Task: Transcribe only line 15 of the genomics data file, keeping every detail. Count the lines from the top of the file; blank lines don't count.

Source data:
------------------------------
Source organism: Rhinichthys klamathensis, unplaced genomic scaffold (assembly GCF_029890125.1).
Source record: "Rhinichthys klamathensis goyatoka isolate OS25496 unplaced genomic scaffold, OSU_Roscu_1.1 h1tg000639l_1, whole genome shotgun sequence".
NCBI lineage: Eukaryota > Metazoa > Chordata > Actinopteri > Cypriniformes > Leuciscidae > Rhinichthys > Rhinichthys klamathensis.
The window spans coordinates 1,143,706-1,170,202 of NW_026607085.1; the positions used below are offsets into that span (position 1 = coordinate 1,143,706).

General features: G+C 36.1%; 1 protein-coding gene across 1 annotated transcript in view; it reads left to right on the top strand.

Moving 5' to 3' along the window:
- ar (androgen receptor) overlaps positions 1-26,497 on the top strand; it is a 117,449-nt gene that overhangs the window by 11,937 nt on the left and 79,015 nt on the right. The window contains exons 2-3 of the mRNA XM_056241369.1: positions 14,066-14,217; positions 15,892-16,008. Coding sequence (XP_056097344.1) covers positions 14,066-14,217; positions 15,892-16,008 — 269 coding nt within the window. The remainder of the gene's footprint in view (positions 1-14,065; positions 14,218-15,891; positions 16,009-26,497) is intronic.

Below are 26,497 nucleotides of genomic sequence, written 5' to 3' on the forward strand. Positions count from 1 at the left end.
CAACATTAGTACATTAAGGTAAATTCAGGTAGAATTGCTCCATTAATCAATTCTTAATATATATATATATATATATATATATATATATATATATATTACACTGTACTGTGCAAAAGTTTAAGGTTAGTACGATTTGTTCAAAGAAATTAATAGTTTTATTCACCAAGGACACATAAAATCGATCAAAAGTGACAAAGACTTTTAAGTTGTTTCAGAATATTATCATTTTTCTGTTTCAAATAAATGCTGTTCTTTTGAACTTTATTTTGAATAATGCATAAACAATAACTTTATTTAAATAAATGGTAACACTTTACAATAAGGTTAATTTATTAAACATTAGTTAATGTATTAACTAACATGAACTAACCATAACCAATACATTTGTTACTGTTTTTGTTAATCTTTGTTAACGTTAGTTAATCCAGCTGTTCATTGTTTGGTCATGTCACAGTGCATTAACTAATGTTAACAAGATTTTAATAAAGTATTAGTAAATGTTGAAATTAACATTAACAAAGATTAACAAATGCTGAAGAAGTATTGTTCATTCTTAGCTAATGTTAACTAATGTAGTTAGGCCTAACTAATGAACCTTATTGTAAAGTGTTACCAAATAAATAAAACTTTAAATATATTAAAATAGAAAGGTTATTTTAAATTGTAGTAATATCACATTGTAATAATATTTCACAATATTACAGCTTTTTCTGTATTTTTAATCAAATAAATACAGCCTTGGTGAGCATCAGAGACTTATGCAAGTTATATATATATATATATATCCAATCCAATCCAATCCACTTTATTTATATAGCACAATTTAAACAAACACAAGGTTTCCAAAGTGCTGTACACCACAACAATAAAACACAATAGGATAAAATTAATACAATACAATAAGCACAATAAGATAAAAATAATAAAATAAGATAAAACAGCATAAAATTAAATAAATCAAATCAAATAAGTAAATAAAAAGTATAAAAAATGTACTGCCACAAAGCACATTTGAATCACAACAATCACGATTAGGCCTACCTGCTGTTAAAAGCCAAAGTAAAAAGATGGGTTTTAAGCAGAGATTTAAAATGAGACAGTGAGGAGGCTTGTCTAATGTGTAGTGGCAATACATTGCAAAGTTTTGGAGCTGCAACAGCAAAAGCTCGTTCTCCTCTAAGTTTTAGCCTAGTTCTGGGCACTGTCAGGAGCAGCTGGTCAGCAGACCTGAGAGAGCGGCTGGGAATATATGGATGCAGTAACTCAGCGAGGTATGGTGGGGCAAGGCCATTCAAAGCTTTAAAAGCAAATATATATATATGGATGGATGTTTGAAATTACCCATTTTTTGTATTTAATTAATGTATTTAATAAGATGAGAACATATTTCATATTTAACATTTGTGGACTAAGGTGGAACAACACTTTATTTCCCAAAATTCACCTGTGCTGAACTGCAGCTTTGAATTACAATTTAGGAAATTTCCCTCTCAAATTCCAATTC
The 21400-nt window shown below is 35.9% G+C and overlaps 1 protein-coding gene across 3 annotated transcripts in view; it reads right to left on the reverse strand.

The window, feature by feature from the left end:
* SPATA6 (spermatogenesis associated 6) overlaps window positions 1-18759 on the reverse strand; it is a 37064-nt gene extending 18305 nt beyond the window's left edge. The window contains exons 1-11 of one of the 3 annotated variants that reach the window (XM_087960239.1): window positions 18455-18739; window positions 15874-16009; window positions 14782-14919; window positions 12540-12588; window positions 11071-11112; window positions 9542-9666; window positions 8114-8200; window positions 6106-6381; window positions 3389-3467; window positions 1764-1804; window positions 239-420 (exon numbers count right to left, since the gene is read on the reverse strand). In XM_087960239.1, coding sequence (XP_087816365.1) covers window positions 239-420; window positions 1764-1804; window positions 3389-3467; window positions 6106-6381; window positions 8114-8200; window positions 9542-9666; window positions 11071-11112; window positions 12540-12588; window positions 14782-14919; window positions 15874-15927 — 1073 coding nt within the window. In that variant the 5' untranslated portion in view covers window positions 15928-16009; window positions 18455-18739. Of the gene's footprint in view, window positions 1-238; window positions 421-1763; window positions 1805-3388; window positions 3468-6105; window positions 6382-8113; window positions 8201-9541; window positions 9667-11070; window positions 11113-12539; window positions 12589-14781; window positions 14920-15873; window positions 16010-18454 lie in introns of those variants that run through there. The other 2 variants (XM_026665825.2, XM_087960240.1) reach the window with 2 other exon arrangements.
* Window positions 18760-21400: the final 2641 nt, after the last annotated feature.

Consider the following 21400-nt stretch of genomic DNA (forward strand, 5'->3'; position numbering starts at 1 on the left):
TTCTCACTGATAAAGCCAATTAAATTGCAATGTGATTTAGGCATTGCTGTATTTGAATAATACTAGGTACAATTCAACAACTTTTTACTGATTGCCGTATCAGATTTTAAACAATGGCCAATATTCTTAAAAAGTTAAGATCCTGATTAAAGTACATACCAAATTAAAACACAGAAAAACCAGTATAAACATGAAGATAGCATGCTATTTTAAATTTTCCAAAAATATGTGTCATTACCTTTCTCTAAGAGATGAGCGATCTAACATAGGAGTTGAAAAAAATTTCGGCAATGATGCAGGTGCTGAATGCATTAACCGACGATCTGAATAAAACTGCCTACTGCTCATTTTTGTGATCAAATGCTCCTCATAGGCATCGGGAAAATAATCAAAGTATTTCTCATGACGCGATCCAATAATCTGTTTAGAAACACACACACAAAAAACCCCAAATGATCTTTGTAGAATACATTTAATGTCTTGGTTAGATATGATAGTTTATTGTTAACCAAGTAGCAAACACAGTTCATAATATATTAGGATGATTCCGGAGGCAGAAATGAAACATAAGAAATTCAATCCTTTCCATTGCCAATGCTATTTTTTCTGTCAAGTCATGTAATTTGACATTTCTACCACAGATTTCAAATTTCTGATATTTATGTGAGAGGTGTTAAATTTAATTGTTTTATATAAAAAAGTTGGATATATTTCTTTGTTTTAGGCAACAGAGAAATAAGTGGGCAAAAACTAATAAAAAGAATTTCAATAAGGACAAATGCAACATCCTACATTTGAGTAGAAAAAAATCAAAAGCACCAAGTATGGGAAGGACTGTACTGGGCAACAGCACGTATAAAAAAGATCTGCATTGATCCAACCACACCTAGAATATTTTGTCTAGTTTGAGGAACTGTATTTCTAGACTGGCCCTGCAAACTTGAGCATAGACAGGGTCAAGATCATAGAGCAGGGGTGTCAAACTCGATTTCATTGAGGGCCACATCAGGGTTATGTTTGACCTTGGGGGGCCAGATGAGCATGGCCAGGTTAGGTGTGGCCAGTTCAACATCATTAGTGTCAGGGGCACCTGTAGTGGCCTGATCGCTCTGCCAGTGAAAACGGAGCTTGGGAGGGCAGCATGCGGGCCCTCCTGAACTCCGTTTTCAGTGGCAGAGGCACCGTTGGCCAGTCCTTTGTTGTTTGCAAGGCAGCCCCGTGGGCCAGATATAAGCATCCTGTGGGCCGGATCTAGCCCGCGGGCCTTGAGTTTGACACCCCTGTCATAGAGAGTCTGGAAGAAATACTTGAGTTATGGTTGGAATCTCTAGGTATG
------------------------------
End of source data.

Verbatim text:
TTCTCACTGATAAAGCCAATTAAATTGCAATGTGATTTAGGCATTGCTGTATTTGAATAATACTAGGTACAATTCAACAACTTTTTACTGATTGCCGTATCAGATTTTAAACAATGGCCAATATTCTTAAAAAGTTAAGATCCTGATTAAAGTACATACCAAATTAAAACACAGAAAAACCAGTATAAACATGAAGATAGCATGCTATTTTAAATTTTCCAAAAATATGTGTCATTACCTTTCTCTAAGAGATGAGCGATCTAACATAGGAGTTGAAAAAAATTTCGGCAATGATGCAGGTGCTGAATGCATTAACCGACGATCTGAATAAAACTGCCTACTGCTCATTTTTGTGATCAAATGCTCCTCATAGGCATCGGGAAAATAATCAAAGTATTTCTCATGACGCGATCCAATAATCTGTTTAGAAACACACACACAAAAAACCCCAAATGATCTTTGTAGAATACATTTAATGTCTTGGTTAGATATGATAGTTTATTGTTAACCAAGTAGCAAACACAGTTCATAATATATTAGGATGATTCCGGAGGCAGAAATGAAACATAAGAAATTCAATCCTTTCCATTGCCAATGCTATTTTTTCTGTCAAGTCATGTAATTTGACATTTCTACCACAGATTTCAAATTTCTGATATTTATGTGAGAGGTGTTAAATTTAATTGTTTTATATAAAAAAGTTGGATATATTTCTTTGTTTTAGGCAACAGAGAAATAAGTGGGCAAAAACTAATAAAAAGAATTTCAATAAGGACAAATGCAACATCCTACATTTGAGTAGAAAAAAATCAAAAGCACCAAGTATGGGAAGGACTGTACTGGGCAACAGCACGTATAAAAAAGATCTGCATTGATCCAACCACACCTAGAATATTTTGTCTAGTTTGAGGAACTGTATTTCTAGACTGGCCCTGCAAACTTGAGCATAGACAGGGTCAAGATCATAGAGCAGGGGTGTCAAACTCGATTTCATTGAGGGCCACATCAGGGTTATGTTTGACCTTGGGGGGCCAGATGAGCATGGCCAGGTTAGGTGTGGCCAGTTCAACATCATTAGTGTCAGGGGCACCTGTAGTGGCCTGATCGCTCTGCCAGTGAAAACGGAGCTTGGGAGGGCAGCATGCGGGCCCTCCTGAACTCCGTTTTCAGTGGCAGAGGCACCGTTGGCCAGTCCTTTGTTGTTTGCAAGGCAGCCCCGTGGGCCAGATATAAGCATCCTGTGGGCCGGATCTAGCCCGCGGGCCTTGAGTTTGACACCCCTGTCATAGAGAGTCTGGAAGAAATACTTGAGTTATGGTTGGAATCTCTAGGTATG